KWMC, who developed The Bristol Approach, a set of guidelines for co-creating tools to address the digital divide and issues identified by citizens (King et al., 2020: 211), state that, ‘at the start of every project, it is essential to give time to defining and co-creating a shared mission of change … a clear headline intent’ (King et al., 2020: 207). While the different actors involved in our project had various interests in working together, and various aims and agendas, it was important to share common values and principles, and an ethos that would be abided by, inspire and build trust in the collaboration.

            Consequence scanning

            I will return to co-creation, but first I want to introduce consequence scanning, my account of which will speak to a possible tension for knowledge exchange projects, which involve partnering with profit-making businesses, around responsibility for, and control of, the future use of data collected and the product created together.

            Doteveryone suggest that consequence scanning is a good way to shift from ‘big, abstract conversations about ethics and values into something more tangible in the context of the product you are creating’ (Brown, 2019: 6). In this part of our workshop, we asked, ‘What are the intended consequences of the product or service?’ and ‘What could the unintended consequences be?’ The intended consequences ‘are the change or impact you are looking to make’, your intent and what you want to be responsible for. Both intended and unintended consequences can be positive or negative. All the participants came up with these individually to start with, generating consequences for Future Places Toolkit or its features, and writing them on different coloured Post-it Notes to represent intended and unintended consequences. Then we categorized the impacts, determining whether they were for: the makers, partner organizations and companies; the user and people who are engaged; the wider community or neighbourhood; more broadly, for society and the sector, other architects, consultants, council planners or policymakers; and finally noting any impacts on the planet or environment. Consequences were then sorted into groups according to affinities, and were discussed. We addressed the positive consequences which we would collectively like to focus on, prioritize and bring forward. Then we moved on to the potential negative consequences and what we could do to monitor or ‘mitigate any potential harms, to [collaborating artists, businesses and partners, to our] users, and to the communities [we] operate in’ (Brown, 2019: 10).

            Outcomes of this consequence scanning were interrogated further during mentorship sessions with Alex Mecklenburg for the core development team. For instance, one participant noted the unintended consequence of what they called ‘conceptual asset stripping’, the mining of the community’s ideas by architects or developers, taking people’s creative intellectual property without appropriately crediting it. Alex asked whether ‘it was our responsibility to ensure mutual value’ – that the activity would benefit both those for whom we were running the consultation (council, consultation company, architects or developers) and the people/community participating. This fed into our scripting of the preface to the engagement activity/experience, which we recognized needed to be transparent about what would happen to people’s data and the ideas they imagined, along with how they would feed into the public consultation, and what influence they could have on the development plans or neighbourhood vision. The intention is, as Paul Seaver of Stride Treglown said, ‘to contribute usefully to the Statement of Community Involvement (SCI) that accompanies a planning application’. This documents how local residents, businesses, community and interest groups have been involved in deciding on plans, and whether those who will be affected accept the proposals and have had the opportunity to improve them.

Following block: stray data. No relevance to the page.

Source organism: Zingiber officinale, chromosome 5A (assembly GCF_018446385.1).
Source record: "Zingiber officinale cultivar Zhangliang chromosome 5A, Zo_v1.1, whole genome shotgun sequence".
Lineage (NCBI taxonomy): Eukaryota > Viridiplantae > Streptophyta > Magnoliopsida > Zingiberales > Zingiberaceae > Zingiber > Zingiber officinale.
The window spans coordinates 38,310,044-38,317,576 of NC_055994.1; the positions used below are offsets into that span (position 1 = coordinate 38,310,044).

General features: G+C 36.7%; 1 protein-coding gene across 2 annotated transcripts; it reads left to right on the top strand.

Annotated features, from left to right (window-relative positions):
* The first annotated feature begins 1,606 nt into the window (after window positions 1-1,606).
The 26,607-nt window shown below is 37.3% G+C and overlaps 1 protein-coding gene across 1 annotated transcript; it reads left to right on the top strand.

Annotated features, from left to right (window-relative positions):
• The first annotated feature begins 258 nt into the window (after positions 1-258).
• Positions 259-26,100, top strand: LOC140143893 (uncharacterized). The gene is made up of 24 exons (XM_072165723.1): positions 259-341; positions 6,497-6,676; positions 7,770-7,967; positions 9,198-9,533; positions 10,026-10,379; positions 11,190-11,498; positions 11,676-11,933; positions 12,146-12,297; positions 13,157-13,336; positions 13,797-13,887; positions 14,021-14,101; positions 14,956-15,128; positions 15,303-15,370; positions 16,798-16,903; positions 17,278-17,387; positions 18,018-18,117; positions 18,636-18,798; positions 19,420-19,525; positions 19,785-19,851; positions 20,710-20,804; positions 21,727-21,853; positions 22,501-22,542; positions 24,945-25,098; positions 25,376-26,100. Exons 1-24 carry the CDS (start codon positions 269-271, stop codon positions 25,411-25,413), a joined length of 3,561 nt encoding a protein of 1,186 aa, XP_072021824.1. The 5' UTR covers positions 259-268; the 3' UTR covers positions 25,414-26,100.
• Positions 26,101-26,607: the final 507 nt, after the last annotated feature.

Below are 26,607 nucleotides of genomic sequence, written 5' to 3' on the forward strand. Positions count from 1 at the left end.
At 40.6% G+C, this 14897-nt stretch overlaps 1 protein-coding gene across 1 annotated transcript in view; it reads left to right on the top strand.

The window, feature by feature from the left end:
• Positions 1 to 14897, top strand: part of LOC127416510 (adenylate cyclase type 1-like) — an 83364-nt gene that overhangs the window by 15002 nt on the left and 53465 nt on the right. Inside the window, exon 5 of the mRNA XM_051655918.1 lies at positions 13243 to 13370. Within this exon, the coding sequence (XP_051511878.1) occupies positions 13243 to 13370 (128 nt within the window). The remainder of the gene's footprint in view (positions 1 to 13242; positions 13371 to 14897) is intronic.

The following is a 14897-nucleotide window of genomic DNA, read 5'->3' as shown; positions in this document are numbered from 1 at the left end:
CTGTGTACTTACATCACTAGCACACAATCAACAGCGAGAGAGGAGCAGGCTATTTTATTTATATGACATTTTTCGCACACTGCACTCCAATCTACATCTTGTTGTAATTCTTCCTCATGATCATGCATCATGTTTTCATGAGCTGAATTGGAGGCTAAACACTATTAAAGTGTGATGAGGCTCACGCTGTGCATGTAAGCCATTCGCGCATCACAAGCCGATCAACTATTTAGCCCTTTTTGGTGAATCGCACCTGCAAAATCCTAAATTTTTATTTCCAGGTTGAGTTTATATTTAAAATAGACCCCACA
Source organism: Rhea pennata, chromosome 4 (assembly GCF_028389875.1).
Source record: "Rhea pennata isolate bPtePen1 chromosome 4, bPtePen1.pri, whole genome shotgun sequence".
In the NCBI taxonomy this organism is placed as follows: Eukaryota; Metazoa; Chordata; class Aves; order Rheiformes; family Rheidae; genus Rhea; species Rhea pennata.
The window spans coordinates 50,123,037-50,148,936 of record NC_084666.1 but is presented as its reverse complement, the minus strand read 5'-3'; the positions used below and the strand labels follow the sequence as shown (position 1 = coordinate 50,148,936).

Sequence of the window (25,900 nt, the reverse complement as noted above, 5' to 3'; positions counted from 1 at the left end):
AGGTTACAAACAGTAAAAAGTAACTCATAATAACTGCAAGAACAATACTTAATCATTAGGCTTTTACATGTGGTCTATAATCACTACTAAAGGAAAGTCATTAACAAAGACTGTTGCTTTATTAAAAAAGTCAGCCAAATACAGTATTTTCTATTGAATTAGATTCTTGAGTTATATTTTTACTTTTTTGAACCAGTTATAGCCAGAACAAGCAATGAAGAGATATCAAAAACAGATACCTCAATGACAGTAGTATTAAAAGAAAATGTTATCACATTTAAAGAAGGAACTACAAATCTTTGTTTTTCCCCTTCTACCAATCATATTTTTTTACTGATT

If, as Rob Sargent proposed, Future Places Toolkit enables communities to influence and improve development briefs, leading to proposals over which communities have a sense of ownership, and which are ‘aligned with local needs’, then contributing to the SCI is a positive consequence. But, as Horvath and Carpenter (2020: 5) note, there is ‘the risk of co-option’ for co-creation methods: in our case, that the engagement could be data mined by developers for evidence of local buy-in for plans that lead to gentrification, to displacement, or to the character of a neighbourhood changing in unwanted ways. Going forward, if we are to take Future Places Toolkit to market, we should monitor this. The way of mitigating it is to clearly articulate our principles in publicity materials and only to partner with civic-minded developers with shared values. It is certainly important to recognize the risk of becoming complicit in gentrification, ‘art-washing’ and generating community buy-in for contested schemes, a criticism that Stephen Pritchard (2016) has made of creative placemaking.

            Architecting: Exchanging expertise around design and planning

            We continued to hold regular meetings with architects at Stride Treglown, workshopping Future Places Toolkit with Senior Associate Urban Designers, Sarah Jenkinson and Paul Seaver, as well as Rob Sargent.